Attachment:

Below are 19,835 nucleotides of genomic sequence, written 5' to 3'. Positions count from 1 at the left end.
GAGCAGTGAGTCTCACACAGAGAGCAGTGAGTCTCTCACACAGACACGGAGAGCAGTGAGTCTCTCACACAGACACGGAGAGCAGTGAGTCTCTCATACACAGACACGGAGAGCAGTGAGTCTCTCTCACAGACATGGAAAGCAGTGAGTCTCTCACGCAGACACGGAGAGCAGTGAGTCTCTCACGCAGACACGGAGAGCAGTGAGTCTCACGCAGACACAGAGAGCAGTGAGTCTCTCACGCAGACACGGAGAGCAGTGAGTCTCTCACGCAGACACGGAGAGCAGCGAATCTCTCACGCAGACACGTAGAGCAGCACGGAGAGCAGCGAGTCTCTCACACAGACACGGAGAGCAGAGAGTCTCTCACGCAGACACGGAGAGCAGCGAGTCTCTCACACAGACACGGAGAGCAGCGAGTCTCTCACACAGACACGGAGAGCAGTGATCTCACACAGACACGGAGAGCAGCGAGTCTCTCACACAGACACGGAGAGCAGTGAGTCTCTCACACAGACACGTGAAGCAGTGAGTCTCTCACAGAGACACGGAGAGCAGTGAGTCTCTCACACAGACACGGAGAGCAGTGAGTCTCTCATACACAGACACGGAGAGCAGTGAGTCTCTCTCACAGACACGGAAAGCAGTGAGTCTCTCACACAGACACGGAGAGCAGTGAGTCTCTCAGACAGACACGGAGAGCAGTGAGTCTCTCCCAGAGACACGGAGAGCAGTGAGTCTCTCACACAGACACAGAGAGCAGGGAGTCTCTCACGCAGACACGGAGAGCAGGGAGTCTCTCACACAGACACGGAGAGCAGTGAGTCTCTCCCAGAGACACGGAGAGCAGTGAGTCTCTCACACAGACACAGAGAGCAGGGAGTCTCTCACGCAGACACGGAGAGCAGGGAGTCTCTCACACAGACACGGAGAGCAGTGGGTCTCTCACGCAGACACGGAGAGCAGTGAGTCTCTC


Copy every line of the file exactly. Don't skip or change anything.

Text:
Below are 19,835 nucleotides of genomic sequence, written 5' to 3'. Positions count from 1 at the left end.
GAGCAGTGAGTCTCACACAGAGAGCAGTGAGTCTCTCACACAGACACGGAGAGCAGTGAGTCTCTCACACAGACACGGAGAGCAGTGAGTCTCTCATACACAGACACGGAGAGCAGTGAGTCTCTCTCACAGACATGGAAAGCAGTGAGTCTCTCACGCAGACACGGAGAGCAGTGAGTCTCTCACGCAGACACGGAGAGCAGTGAGTCTCACGCAGACACAGAGAGCAGTGAGTCTCTCACGCAGACACGGAGAGCAGTGAGTCTCTCACGCAGACACGGAGAGCAGCGAATCTCTCACGCAGACACGTAGAGCAGCACGGAGAGCAGCGAGTCTCTCACACAGACACGGAGAGCAGAGAGTCTCTCACGCAGACACGGAGAGCAGCGAGTCTCTCACACAGACACGGAGAGCAGCGAGTCTCTCACACAGACACGGAGAGCAGTGATCTCACACAGACACGGAGAGCAGCGAGTCTCTCACACAGACACGGAGAGCAGTGAGTCTCTCACACAGACACGTGAAGCAGTGAGTCTCTCACAGAGACACGGAGAGCAGTGAGTCTCTCACACAGACACGGAGAGCAGTGAGTCTCTCATACACAGACACGGAGAGCAGTGAGTCTCTCTCACAGACACGGAAAGCAGTGAGTCTCTCACACAGACACGGAGAGCAGTGAGTCTCTCAGACAGACACGGAGAGCAGTGAGTCTCTCCCAGAGACACGGAGAGCAGTGAGTCTCTCACACAGACACAGAGAGCAGGGAGTCTCTCACGCAGACACGGAGAGCAGGGAGTCTCTCACACAGACACGGAGAGCAGTGAGTCTCTCCCAGAGACACGGAGAGCAGTGAGTCTCTCACACAGACACAGAGAGCAGGGAGTCTCTCACGCAGACACGGAGAGCAGGGAGTCTCTCACACAGACACGGAGAGCAGTGGGTCTCTCACGCAGACACGGAGAGCAGTGAGTCTCTC